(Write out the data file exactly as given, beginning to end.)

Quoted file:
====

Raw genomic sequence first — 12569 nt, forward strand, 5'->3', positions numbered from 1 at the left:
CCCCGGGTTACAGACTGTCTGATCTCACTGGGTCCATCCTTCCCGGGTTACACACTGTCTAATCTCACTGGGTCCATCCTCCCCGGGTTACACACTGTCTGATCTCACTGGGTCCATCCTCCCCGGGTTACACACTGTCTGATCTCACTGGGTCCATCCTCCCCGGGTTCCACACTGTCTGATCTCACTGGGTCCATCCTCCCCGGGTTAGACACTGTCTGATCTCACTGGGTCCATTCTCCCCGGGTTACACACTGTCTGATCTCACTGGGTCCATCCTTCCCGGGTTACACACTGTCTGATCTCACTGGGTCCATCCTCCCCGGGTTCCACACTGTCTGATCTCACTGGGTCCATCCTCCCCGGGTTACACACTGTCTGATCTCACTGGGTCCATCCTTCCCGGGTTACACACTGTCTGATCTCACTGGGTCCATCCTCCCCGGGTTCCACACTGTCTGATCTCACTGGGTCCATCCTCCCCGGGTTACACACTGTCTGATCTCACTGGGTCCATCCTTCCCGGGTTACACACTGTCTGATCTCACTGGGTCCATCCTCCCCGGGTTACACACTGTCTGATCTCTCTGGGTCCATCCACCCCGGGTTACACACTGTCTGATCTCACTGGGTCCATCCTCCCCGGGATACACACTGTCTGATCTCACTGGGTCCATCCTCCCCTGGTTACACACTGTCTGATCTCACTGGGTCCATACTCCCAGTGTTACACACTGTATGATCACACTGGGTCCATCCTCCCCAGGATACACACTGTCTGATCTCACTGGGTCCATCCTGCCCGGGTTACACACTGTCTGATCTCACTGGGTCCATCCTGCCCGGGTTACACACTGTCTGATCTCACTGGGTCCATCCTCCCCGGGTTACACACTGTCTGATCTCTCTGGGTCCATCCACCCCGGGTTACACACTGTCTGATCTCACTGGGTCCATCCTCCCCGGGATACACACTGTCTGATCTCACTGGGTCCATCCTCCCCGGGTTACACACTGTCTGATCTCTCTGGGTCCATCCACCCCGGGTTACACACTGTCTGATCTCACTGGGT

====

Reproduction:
Raw genomic sequence first — 12569 nt, forward strand, 5'->3', positions numbered from 1 at the left:
CCCCGGGTTACAGACTGTCTGATCTCACTGGGTCCATCCTTCCCGGGTTACACACTGTCTAATCTCACTGGGTCCATCCTCCCCGGGTTACACACTGTCTGATCTCACTGGGTCCATCCTCCCCGGGTTACACACTGTCTGATCTCACTGGGTCCATCCTCCCCGGGTTCCACACTGTCTGATCTCACTGGGTCCATCCTCCCCGGGTTAGACACTGTCTGATCTCACTGGGTCCATTCTCCCCGGGTTACACACTGTCTGATCTCACTGGGTCCATCCTTCCCGGGTTACACACTGTCTGATCTCACTGGGTCCATCCTCCCCGGGTTCCACACTGTCTGATCTCACTGGGTCCATCCTCCCCGGGTTACACACTGTCTGATCTCACTGGGTCCATCCTTCCCGGGTTACACACTGTCTGATCTCACTGGGTCCATCCTCCCCGGGTTCCACACTGTCTGATCTCACTGGGTCCATCCTCCCCGGGTTACACACTGTCTGATCTCACTGGGTCCATCCTTCCCGGGTTACACACTGTCTGATCTCACTGGGTCCATCCTCCCCGGGTTACACACTGTCTGATCTCTCTGGGTCCATCCACCCCGGGTTACACACTGTCTGATCTCACTGGGTCCATCCTCCCCGGGATACACACTGTCTGATCTCACTGGGTCCATCCTCCCCTGGTTACACACTGTCTGATCTCACTGGGTCCATACTCCCAGTGTTACACACTGTATGATCACACTGGGTCCATCCTCCCCAGGATACACACTGTCTGATCTCACTGGGTCCATCCTGCCCGGGTTACACACTGTCTGATCTCACTGGGTCCATCCTGCCCGGGTTACACACTGTCTGATCTCACTGGGTCCATCCTCCCCGGGTTACACACTGTCTGATCTCTCTGGGTCCATCCACCCCGGGTTACACACTGTCTGATCTCACTGGGTCCATCCTCCCCGGGATACACACTGTCTGATCTCACTGGGTCCATCCTCCCCGGGTTACACACTGTCTGATCTCTCTGGGTCCATCCACCCCGGGTTACACACTGTCTGATCTCACTGGGT